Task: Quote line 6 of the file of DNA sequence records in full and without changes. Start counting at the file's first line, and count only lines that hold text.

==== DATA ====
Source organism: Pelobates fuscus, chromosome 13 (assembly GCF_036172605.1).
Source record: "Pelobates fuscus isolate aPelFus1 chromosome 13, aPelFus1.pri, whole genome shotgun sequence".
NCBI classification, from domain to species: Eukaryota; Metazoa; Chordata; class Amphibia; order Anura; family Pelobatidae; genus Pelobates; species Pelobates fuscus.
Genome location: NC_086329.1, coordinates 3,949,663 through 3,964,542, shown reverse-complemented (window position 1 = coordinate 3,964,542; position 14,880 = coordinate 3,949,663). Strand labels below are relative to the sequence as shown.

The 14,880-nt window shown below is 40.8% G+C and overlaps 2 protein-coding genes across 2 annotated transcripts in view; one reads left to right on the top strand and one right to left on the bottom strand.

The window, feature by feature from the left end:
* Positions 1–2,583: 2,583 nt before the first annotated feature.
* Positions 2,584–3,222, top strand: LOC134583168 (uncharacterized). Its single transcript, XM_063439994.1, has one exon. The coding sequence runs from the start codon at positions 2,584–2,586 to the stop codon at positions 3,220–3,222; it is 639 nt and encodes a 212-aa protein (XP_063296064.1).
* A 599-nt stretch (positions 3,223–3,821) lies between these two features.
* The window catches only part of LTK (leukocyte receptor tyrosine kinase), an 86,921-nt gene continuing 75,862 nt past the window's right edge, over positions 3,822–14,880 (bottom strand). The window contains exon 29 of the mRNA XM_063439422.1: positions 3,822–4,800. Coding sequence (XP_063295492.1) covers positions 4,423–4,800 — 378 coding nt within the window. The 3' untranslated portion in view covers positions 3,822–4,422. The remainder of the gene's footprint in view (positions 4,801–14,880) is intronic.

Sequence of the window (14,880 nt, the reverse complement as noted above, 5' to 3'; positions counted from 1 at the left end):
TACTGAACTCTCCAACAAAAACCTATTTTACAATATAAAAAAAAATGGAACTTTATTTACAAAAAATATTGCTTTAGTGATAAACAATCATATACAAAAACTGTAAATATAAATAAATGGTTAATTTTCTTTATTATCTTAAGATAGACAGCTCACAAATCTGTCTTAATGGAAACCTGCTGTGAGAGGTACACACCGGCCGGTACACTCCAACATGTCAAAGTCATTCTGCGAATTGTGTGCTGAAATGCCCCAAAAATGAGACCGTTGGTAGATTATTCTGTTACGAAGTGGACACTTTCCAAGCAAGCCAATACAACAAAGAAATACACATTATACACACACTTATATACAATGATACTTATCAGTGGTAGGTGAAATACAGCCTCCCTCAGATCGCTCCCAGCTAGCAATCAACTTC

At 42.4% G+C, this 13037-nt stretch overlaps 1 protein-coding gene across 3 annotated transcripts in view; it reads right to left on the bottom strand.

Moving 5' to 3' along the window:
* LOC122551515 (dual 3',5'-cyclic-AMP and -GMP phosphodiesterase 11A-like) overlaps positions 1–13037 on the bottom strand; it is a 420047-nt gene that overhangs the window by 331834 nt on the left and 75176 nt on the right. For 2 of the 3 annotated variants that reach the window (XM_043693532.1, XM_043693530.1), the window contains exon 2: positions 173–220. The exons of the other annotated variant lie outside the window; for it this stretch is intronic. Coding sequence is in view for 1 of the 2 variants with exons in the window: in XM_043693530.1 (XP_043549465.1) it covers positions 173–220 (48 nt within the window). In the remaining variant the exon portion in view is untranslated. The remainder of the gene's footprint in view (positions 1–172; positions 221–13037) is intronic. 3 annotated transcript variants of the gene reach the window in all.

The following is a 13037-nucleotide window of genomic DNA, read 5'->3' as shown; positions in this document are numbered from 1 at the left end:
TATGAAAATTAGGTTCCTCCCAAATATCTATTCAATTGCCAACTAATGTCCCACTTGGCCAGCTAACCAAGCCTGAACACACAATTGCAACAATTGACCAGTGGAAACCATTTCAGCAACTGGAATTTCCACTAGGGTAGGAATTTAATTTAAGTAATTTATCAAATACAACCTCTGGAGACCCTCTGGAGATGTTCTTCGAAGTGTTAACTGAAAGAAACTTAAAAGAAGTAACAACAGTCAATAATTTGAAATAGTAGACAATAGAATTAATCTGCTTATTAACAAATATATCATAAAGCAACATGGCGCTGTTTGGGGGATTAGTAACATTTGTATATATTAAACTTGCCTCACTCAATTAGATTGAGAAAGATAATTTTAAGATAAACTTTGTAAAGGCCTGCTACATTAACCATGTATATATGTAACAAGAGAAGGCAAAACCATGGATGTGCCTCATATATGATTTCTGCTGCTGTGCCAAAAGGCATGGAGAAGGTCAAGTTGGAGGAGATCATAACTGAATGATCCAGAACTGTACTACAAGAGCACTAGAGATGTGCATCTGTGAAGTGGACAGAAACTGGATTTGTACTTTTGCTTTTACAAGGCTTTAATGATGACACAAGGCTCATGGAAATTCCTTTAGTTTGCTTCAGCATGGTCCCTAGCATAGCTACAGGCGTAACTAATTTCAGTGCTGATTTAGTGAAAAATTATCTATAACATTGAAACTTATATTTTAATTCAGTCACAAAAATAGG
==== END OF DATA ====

The window, feature by feature from the left end: